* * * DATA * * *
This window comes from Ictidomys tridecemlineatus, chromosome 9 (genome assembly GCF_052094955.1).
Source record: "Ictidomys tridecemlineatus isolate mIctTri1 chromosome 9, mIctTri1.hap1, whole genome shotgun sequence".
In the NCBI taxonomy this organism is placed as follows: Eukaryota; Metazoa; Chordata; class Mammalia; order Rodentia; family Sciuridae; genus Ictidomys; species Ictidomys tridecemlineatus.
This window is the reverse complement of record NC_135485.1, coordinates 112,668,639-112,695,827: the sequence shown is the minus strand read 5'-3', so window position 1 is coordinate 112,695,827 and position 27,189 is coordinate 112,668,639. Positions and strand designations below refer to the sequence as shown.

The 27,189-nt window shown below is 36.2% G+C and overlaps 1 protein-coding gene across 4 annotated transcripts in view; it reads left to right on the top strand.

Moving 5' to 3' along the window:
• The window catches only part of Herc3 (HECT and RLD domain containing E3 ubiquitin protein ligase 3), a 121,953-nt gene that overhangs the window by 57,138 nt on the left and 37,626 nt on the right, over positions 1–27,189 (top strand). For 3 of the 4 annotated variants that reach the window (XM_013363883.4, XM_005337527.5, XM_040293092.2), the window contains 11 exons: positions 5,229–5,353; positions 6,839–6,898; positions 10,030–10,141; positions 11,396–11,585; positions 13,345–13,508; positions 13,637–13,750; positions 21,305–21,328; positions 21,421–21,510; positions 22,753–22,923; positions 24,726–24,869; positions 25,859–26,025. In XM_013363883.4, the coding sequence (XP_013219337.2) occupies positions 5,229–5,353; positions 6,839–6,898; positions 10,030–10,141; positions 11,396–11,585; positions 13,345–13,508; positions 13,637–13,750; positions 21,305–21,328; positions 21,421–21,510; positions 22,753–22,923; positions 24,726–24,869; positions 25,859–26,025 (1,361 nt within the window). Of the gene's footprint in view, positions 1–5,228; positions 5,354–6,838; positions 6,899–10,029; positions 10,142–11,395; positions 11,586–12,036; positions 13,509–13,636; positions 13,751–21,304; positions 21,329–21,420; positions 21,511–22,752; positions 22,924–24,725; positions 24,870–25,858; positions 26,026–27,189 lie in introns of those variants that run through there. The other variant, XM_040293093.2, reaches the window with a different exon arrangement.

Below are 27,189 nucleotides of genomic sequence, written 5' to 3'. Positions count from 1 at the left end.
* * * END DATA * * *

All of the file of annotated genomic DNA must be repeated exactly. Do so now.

This window comes from Ictidomys tridecemlineatus, chromosome 9 (genome assembly GCF_052094955.1).
Source record: "Ictidomys tridecemlineatus isolate mIctTri1 chromosome 9, mIctTri1.hap1, whole genome shotgun sequence".
In the NCBI taxonomy this organism is placed as follows: Eukaryota; Metazoa; Chordata; class Mammalia; order Rodentia; family Sciuridae; genus Ictidomys; species Ictidomys tridecemlineatus.
This window is the reverse complement of record NC_135485.1, coordinates 112,668,639-112,695,827: the sequence shown is the minus strand read 5'-3', so window position 1 is coordinate 112,695,827 and position 27,189 is coordinate 112,668,639. Positions and strand designations below refer to the sequence as shown.

The 27,189-nt window shown below is 36.2% G+C and overlaps 1 protein-coding gene across 4 annotated transcripts in view; it reads left to right on the top strand.

Moving 5' to 3' along the window:
• The window catches only part of Herc3 (HECT and RLD domain containing E3 ubiquitin protein ligase 3), a 121,953-nt gene that overhangs the window by 57,138 nt on the left and 37,626 nt on the right, over positions 1–27,189 (top strand). For 3 of the 4 annotated variants that reach the window (XM_013363883.4, XM_005337527.5, XM_040293092.2), the window contains 11 exons: positions 5,229–5,353; positions 6,839–6,898; positions 10,030–10,141; positions 11,396–11,585; positions 13,345–13,508; positions 13,637–13,750; positions 21,305–21,328; positions 21,421–21,510; positions 22,753–22,923; positions 24,726–24,869; positions 25,859–26,025. In XM_013363883.4, the coding sequence (XP_013219337.2) occupies positions 5,229–5,353; positions 6,839–6,898; positions 10,030–10,141; positions 11,396–11,585; positions 13,345–13,508; positions 13,637–13,750; positions 21,305–21,328; positions 21,421–21,510; positions 22,753–22,923; positions 24,726–24,869; positions 25,859–26,025 (1,361 nt within the window). Of the gene's footprint in view, positions 1–5,228; positions 5,354–6,838; positions 6,899–10,029; positions 10,142–11,395; positions 11,586–12,036; positions 13,509–13,636; positions 13,751–21,304; positions 21,329–21,420; positions 21,511–22,752; positions 22,924–24,725; positions 24,870–25,858; positions 26,026–27,189 lie in introns of those variants that run through there. The other variant, XM_040293093.2, reaches the window with a different exon arrangement.

Below are 27,189 nucleotides of genomic sequence, written 5' to 3'. Positions count from 1 at the left end.